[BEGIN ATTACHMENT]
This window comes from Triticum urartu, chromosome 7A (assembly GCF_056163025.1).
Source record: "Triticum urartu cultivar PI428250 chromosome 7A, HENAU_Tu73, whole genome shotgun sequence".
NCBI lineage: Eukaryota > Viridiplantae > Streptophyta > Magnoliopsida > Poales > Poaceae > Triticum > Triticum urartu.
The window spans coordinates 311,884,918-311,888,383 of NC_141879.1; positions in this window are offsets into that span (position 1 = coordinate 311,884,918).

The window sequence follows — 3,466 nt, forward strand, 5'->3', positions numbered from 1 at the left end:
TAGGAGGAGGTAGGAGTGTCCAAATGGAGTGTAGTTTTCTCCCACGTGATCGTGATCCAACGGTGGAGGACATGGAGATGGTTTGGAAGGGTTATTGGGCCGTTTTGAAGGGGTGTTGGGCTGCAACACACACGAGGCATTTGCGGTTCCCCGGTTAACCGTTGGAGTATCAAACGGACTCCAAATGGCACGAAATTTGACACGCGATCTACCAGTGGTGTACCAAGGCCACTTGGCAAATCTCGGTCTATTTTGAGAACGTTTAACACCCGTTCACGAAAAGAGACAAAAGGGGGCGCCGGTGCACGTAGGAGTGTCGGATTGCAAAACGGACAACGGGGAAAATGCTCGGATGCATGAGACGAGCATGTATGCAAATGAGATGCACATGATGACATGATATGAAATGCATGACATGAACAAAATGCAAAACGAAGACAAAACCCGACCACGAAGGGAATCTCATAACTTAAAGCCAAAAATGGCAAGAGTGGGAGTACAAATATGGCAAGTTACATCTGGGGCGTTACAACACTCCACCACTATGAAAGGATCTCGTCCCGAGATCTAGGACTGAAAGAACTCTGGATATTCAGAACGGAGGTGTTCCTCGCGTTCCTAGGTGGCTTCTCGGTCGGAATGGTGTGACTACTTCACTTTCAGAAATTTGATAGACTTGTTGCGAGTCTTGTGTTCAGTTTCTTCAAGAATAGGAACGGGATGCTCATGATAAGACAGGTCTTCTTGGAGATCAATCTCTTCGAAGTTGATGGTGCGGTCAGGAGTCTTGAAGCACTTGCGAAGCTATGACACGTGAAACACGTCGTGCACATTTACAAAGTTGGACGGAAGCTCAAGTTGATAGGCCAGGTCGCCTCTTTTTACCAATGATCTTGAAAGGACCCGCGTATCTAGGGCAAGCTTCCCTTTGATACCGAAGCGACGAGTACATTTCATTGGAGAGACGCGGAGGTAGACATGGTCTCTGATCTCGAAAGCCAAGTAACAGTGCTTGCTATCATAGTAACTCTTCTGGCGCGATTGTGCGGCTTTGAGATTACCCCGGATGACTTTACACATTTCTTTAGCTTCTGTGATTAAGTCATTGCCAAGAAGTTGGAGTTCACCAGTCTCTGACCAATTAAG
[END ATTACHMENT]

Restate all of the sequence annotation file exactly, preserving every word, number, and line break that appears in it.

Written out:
This window comes from Triticum urartu, chromosome 7A (assembly GCF_056163025.1).
Source record: "Triticum urartu cultivar PI428250 chromosome 7A, HENAU_Tu73, whole genome shotgun sequence".
NCBI lineage: Eukaryota > Viridiplantae > Streptophyta > Magnoliopsida > Poales > Poaceae > Triticum > Triticum urartu.
The window spans coordinates 311,884,918-311,888,383 of NC_141879.1; positions in this window are offsets into that span (position 1 = coordinate 311,884,918).

The window sequence follows — 3,466 nt, forward strand, 5'->3', positions numbered from 1 at the left end:
TAGGAGGAGGTAGGAGTGTCCAAATGGAGTGTAGTTTTCTCCCACGTGATCGTGATCCAACGGTGGAGGACATGGAGATGGTTTGGAAGGGTTATTGGGCCGTTTTGAAGGGGTGTTGGGCTGCAACACACACGAGGCATTTGCGGTTCCCCGGTTAACCGTTGGAGTATCAAACGGACTCCAAATGGCACGAAATTTGACACGCGATCTACCAGTGGTGTACCAAGGCCACTTGGCAAATCTCGGTCTATTTTGAGAACGTTTAACACCCGTTCACGAAAAGAGACAAAAGGGGGCGCCGGTGCACGTAGGAGTGTCGGATTGCAAAACGGACAACGGGGAAAATGCTCGGATGCATGAGACGAGCATGTATGCAAATGAGATGCACATGATGACATGATATGAAATGCATGACATGAACAAAATGCAAAACGAAGACAAAACCCGACCACGAAGGGAATCTCATAACTTAAAGCCAAAAATGGCAAGAGTGGGAGTACAAATATGGCAAGTTACATCTGGGGCGTTACAACACTCCACCACTATGAAAGGATCTCGTCCCGAGATCTAGGACTGAAAGAACTCTGGATATTCAGAACGGAGGTGTTCCTCGCGTTCCTAGGTGGCTTCTCGGTCGGAATGGTGTGACTACTTCACTTTCAGAAATTTGATAGACTTGTTGCGAGTCTTGTGTTCAGTTTCTTCAAGAATAGGAACGGGATGCTCATGATAAGACAGGTCTTCTTGGAGATCAATCTCTTCGAAGTTGATGGTGCGGTCAGGAGTCTTGAAGCACTTGCGAAGCTATGACACGTGAAACACGTCGTGCACATTTACAAAGTTGGACGGAAGCTCAAGTTGATAGGCCAGGTCGCCTCTTTTTACCAATGATCTTGAAAGGACCCGCGTATCTAGGGCAAGCTTCCCTTTGATACCGAAGCGACGAGTACATTTCATTGGAGAGACGCGGAGGTAGACATGGTCTCTGATCTCGAAAGCCAAGTAACAGTGCTTGCTATCATAGTAACTCTTCTGGCGCGATTGTGCGGCTTTGAGATTACCCCGGATGACTTTACACATTTCTTTAGCTTCTGTGATTAAGTCATTGCCAAGAAGTTGGAGTTCACCAGTCTCTGACCAATTAAG